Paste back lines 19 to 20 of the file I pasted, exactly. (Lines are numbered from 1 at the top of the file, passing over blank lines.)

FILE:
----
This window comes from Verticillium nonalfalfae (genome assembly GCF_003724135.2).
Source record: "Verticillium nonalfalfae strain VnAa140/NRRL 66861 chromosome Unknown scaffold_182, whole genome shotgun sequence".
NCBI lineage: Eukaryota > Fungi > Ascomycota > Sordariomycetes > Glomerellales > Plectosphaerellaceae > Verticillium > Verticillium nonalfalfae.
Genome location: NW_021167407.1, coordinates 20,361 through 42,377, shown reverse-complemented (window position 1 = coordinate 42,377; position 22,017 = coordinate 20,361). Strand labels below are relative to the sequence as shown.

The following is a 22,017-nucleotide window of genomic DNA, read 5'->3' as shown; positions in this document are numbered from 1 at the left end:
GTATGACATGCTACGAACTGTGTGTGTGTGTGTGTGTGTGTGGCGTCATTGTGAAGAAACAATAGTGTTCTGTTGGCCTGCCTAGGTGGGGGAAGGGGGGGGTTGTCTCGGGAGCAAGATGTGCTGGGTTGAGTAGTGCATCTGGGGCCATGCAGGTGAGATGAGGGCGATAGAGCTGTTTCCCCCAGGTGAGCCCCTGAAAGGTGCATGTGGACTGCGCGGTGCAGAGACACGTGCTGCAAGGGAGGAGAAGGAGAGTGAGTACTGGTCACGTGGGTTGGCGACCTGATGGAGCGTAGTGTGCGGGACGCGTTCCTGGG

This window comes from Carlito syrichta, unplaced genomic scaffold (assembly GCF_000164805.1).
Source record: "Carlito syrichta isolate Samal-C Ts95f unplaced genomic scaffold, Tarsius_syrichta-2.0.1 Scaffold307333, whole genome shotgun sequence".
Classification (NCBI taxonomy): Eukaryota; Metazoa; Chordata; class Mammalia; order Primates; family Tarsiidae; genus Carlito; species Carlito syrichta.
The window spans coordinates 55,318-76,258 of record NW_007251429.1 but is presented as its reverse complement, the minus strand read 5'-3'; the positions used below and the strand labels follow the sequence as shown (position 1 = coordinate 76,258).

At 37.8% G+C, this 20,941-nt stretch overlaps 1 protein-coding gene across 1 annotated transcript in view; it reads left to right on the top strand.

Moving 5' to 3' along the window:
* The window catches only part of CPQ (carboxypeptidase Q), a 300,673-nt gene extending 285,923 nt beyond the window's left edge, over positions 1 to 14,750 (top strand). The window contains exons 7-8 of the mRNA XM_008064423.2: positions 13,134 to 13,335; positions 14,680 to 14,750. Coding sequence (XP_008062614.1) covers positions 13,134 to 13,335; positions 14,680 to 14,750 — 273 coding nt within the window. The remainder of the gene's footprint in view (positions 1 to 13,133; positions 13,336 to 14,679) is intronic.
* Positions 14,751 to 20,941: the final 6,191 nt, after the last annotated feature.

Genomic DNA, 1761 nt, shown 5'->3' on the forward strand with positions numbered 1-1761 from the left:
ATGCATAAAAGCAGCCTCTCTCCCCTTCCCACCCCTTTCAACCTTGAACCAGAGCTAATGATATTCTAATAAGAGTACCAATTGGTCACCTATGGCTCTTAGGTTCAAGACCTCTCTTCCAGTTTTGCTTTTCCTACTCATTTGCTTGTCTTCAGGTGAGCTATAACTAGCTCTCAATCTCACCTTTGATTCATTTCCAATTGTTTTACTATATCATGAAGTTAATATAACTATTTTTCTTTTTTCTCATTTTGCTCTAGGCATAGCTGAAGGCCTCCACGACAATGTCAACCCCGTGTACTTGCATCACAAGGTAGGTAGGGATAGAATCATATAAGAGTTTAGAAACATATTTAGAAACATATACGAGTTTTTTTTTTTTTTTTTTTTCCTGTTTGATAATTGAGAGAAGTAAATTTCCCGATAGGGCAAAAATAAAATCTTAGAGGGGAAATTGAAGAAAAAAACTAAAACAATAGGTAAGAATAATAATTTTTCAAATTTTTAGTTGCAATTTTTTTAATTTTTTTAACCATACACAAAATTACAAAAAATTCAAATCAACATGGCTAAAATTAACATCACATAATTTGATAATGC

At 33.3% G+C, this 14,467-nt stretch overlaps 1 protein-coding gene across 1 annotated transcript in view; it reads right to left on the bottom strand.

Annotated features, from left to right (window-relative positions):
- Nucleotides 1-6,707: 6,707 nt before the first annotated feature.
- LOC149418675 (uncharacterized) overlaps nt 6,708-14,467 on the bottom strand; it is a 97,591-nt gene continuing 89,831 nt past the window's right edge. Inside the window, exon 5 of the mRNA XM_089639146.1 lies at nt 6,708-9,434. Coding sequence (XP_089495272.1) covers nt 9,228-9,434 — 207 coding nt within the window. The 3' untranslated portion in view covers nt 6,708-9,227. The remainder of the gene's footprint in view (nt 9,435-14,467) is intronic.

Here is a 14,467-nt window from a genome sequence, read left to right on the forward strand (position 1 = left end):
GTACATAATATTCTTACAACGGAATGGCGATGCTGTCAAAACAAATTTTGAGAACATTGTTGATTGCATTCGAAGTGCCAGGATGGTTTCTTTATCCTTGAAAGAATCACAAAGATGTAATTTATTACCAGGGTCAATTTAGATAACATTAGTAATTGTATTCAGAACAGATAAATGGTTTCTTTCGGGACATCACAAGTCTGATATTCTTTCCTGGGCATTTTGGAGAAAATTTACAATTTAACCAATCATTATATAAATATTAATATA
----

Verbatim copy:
- Nucleotides 1-6,707: 6,707 nt before the first annotated feature.
- LOC149418675 (uncharacterized) overlaps nt 6,708-14,467 on the bottom strand; it is a 97,591-nt gene continuing 89,831 nt past the window's right edge. Inside the window, exon 5 of the mRNA XM_089639146.1 lies at nt 6,708-9,434. Coding sequence (XP_089495272.1) covers nt 9,228-9,434 — 207 coding nt within the window. The 3' untranslated portion in view covers nt 6,708-9,227. The remainder of the gene's footprint in view (nt 9,435-14,467) is intronic.